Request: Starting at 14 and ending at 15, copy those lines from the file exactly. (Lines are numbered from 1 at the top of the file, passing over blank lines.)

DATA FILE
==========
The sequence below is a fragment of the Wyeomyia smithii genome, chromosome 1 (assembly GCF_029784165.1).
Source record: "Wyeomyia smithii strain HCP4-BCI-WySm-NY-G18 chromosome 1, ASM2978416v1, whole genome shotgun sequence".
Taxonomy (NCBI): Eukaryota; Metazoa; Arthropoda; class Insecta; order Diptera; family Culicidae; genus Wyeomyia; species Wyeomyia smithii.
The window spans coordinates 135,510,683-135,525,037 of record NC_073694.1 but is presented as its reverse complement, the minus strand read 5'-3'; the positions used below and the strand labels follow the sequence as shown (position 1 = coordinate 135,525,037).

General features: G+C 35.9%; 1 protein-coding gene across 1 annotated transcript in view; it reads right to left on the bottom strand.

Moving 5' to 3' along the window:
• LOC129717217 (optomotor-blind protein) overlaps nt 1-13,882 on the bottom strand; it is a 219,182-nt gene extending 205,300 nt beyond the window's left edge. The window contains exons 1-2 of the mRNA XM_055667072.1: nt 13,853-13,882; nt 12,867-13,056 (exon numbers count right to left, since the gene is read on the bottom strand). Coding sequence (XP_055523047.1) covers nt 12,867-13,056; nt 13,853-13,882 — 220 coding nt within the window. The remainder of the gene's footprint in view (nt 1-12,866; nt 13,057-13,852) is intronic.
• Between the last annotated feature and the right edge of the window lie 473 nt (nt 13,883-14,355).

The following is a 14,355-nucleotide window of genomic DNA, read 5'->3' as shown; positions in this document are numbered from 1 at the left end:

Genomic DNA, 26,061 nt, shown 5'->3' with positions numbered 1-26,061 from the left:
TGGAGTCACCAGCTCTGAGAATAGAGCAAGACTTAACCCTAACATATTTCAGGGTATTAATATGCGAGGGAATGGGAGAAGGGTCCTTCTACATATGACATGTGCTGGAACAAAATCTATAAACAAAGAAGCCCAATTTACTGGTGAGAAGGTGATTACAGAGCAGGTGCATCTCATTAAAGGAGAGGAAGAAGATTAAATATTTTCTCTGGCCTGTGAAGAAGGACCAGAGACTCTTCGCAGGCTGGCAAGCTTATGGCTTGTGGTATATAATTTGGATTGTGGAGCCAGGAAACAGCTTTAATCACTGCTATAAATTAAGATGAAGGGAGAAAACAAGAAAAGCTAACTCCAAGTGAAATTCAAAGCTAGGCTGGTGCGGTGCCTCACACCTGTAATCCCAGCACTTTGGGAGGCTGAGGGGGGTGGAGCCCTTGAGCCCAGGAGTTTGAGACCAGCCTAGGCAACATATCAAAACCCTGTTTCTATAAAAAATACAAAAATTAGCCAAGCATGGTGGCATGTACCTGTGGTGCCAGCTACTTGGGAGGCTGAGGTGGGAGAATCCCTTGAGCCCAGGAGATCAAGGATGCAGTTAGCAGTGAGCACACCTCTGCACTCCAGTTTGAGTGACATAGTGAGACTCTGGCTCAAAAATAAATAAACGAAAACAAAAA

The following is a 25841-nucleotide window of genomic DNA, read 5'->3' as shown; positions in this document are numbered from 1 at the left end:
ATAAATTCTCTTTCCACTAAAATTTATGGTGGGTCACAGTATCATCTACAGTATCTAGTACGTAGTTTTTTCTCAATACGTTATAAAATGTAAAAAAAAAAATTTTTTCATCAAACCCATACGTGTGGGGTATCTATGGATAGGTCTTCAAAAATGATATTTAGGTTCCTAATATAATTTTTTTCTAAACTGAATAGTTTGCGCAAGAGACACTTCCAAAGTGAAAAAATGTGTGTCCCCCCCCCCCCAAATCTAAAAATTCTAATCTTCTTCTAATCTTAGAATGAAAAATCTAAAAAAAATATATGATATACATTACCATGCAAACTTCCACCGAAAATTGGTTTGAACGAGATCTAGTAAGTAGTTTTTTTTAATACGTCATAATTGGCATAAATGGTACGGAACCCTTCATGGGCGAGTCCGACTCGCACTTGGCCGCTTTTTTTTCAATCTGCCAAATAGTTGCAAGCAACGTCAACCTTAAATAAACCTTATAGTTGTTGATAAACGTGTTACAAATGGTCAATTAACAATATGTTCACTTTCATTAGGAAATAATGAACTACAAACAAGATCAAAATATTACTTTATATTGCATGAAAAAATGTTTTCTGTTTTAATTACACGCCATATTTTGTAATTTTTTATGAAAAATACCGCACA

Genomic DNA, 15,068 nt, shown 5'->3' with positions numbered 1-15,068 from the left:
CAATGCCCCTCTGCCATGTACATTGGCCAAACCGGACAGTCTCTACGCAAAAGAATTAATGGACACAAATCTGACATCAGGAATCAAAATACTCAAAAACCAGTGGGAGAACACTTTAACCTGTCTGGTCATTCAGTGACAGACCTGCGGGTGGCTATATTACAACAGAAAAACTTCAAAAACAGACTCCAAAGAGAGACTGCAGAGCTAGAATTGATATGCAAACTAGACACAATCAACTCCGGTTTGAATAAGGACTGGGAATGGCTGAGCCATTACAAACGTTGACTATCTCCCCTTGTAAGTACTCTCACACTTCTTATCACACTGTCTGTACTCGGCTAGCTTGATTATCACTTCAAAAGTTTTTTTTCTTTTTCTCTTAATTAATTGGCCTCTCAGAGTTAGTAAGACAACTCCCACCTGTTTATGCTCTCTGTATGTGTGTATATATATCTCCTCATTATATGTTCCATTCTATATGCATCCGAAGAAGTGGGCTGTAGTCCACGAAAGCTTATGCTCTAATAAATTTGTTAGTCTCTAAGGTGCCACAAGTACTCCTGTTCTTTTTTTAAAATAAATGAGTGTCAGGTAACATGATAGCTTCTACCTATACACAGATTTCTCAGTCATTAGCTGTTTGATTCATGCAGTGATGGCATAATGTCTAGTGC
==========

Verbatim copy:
Genomic DNA, 15,068 nt, shown 5'->3' with positions numbered 1-15,068 from the left:
CAATGCCCCTCTGCCATGTACATTGGCCAAACCGGACAGTCTCTACGCAAAAGAATTAATGGACACAAATCTGACATCAGGAATCAAAATACTCAAAAACCAGTGGGAGAACACTTTAACCTGTCTGGTCATTCAGTGACAGACCTGCGGGTGGCTATATTACAACAGAAAAACTTCAAAAACAGACTCCAAAGAGAGACTGCAGAGCTAGAATTGATATGCAAACTAGACACAATCAACTCCGGTTTGAATAAGGACTGGGAATGGCTGAGCCATTACAAACGTTGACTATCTCCCCTTGTAAGTACTCTCACACTTCTTATCACACTGTCTGTACTCGGCTAGCTTGATTATCACTTCAAAAGTTTTTTTTCTTTTTCTCTTAATTAATTGGCCTCTCAGAGTTAGTAAGACAACTCCCACCTGTTTATGCTCTCTGTATGTGTGTATATATATCTCCTCATTATATGTTCCATTCTATATGCATCCGAAGAAGTGGGCTGTAGTCCACGAAAGCTTATGCTCTAATAAATTTGTTAGTCTCTAAGGTGCCACAAGTACTCCTGTTCTTTTTTTAAAATAAATGAGTGTCAGGTAACATGATAGCTTCTACCTATACACAGATTTCTCAGTCATTAGCTGTTTGATTCATGCAGTGATGGCATAATGTCTAGTGC